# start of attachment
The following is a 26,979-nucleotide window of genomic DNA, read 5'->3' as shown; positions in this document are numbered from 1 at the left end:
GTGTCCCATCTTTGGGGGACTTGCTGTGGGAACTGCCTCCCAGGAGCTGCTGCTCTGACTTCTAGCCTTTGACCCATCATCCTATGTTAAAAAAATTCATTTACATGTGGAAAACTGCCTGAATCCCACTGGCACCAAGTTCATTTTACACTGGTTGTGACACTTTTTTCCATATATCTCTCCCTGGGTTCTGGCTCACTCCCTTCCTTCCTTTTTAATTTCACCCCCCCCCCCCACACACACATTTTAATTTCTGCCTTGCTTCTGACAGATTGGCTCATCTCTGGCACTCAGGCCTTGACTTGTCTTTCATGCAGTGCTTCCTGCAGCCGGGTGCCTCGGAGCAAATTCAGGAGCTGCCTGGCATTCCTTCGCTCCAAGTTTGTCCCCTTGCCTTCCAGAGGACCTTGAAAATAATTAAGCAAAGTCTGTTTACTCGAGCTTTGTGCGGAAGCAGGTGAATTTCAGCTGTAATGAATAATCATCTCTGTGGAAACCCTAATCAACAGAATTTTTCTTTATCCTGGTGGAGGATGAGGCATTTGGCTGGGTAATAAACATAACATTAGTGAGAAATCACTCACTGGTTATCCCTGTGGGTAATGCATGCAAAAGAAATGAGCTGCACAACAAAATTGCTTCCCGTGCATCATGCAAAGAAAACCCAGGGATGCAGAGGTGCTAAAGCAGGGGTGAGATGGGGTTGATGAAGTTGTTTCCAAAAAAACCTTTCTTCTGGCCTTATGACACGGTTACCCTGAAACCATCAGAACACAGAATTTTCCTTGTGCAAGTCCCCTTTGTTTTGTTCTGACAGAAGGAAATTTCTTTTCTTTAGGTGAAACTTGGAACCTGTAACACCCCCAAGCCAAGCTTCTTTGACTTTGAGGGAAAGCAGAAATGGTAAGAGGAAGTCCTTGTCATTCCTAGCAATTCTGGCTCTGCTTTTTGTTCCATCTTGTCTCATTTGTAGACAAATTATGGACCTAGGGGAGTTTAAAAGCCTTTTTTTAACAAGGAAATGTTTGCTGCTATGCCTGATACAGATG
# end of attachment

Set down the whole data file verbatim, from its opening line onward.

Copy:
The following is a 26,979-nucleotide window of genomic DNA, read 5'->3' as shown; positions in this document are numbered from 1 at the left end:
GTGTCCCATCTTTGGGGGACTTGCTGTGGGAACTGCCTCCCAGGAGCTGCTGCTCTGACTTCTAGCCTTTGACCCATCATCCTATGTTAAAAAAATTCATTTACATGTGGAAAACTGCCTGAATCCCACTGGCACCAAGTTCATTTTACACTGGTTGTGACACTTTTTTCCATATATCTCTCCCTGGGTTCTGGCTCACTCCCTTCCTTCCTTTTTAATTTCACCCCCCCCCCCCACACACACATTTTAATTTCTGCCTTGCTTCTGACAGATTGGCTCATCTCTGGCACTCAGGCCTTGACTTGTCTTTCATGCAGTGCTTCCTGCAGCCGGGTGCCTCGGAGCAAATTCAGGAGCTGCCTGGCATTCCTTCGCTCCAAGTTTGTCCCCTTGCCTTCCAGAGGACCTTGAAAATAATTAAGCAAAGTCTGTTTACTCGAGCTTTGTGCGGAAGCAGGTGAATTTCAGCTGTAATGAATAATCATCTCTGTGGAAACCCTAATCAACAGAATTTTTCTTTATCCTGGTGGAGGATGAGGCATTTGGCTGGGTAATAAACATAACATTAGTGAGAAATCACTCACTGGTTATCCCTGTGGGTAATGCATGCAAAAGAAATGAGCTGCACAACAAAATTGCTTCCCGTGCATCATGCAAAGAAAACCCAGGGATGCAGAGGTGCTAAAGCAGGGGTGAGATGGGGTTGATGAAGTTGTTTCCAAAAAAACCTTTCTTCTGGCCTTATGACACGGTTACCCTGAAACCATCAGAACACAGAATTTTCCTTGTGCAAGTCCCCTTTGTTTTGTTCTGACAGAAGGAAATTTCTTTTCTTTAGGTGAAACTTGGAACCTGTAACACCCCCAAGCCAAGCTTCTTTGACTTTGAGGGAAAGCAGAAATGGTAAGAGGAAGTCCTTGTCATTCCTAGCAATTCTGGCTCTGCTTTTTGTTCCATCTTGTCTCATTTGTAGACAAATTATGGACCTAGGGGAGTTTAAAAGCCTTTTTTTAACAAGGAAATGTTTGCTGCTATGCCTGATACAGATG